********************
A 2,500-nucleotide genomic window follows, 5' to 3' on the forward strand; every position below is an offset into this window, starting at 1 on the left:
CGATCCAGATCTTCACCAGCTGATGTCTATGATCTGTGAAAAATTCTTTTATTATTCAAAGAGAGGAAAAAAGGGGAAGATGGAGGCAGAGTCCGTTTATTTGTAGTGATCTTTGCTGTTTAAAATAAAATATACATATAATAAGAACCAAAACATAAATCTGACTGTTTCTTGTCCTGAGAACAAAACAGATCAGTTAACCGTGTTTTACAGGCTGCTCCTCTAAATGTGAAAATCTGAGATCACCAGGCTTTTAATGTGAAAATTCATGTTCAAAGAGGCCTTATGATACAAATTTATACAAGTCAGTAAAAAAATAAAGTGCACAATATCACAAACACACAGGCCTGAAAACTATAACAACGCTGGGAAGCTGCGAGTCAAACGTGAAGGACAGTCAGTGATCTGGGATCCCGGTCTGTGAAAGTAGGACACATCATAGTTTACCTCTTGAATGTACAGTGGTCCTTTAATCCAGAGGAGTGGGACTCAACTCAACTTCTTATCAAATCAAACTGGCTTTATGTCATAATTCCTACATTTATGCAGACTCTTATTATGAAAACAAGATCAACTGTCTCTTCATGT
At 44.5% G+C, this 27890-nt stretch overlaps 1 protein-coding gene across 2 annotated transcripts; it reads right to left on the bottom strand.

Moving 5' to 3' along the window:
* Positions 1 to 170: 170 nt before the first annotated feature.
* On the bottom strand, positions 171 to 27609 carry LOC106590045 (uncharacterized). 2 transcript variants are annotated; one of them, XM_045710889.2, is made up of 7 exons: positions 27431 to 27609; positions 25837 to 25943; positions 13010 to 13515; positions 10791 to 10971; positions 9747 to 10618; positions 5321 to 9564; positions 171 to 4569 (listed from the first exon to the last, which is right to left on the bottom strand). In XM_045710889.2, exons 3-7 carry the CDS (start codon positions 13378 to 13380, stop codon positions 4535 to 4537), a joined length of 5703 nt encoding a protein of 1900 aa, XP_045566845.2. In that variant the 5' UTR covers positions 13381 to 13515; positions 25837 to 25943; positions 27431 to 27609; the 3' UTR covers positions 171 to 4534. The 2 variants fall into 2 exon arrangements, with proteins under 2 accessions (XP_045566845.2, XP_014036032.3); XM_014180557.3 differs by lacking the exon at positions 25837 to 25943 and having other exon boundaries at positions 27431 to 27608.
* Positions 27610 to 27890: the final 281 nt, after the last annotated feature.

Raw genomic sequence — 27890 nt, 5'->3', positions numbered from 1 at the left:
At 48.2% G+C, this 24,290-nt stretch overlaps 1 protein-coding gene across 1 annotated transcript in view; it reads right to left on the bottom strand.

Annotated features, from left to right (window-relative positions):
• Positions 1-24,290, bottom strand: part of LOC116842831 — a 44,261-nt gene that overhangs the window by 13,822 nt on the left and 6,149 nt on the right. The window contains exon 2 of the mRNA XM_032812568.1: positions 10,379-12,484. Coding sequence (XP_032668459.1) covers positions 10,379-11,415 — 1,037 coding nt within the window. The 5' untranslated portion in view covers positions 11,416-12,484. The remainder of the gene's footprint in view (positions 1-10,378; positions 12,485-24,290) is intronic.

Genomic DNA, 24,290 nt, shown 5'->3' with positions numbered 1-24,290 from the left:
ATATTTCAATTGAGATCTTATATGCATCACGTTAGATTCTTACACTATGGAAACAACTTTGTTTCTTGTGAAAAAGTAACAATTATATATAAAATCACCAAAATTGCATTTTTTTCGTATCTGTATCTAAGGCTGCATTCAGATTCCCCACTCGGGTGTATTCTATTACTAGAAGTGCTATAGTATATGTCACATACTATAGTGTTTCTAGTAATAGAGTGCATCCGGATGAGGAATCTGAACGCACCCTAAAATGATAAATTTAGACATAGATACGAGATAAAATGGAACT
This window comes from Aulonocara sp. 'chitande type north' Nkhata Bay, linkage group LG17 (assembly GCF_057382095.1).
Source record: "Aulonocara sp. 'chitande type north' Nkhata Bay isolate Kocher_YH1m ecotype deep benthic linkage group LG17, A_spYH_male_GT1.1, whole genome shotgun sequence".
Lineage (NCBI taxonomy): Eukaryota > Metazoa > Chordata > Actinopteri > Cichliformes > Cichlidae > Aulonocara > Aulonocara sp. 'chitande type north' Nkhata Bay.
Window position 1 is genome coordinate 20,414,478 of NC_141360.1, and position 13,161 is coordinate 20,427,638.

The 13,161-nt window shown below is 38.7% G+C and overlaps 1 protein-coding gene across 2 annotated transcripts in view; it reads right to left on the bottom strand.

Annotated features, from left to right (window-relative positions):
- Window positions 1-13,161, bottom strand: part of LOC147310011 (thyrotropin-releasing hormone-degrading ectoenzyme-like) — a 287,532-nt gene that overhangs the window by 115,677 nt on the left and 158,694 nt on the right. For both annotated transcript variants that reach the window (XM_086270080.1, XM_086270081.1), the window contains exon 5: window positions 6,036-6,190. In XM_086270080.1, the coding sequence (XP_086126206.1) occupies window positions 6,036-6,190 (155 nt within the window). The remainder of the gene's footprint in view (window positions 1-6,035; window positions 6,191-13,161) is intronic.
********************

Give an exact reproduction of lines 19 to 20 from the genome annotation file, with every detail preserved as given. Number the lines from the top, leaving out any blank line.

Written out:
Annotated features, from left to right (window-relative positions):
- Window positions 1-13,161, bottom strand: part of LOC147310011 (thyrotropin-releasing hormone-degrading ectoenzyme-like) — a 287,532-nt gene that overhangs the window by 115,677 nt on the left and 158,694 nt on the right. For both annotated transcript variants that reach the window (XM_086270080.1, XM_086270081.1), the window contains exon 5: window positions 6,036-6,190. In XM_086270080.1, the coding sequence (XP_086126206.1) occupies window positions 6,036-6,190 (155 nt within the window). The remainder of the gene's footprint in view (window positions 1-6,035; window positions 6,191-13,161) is intronic.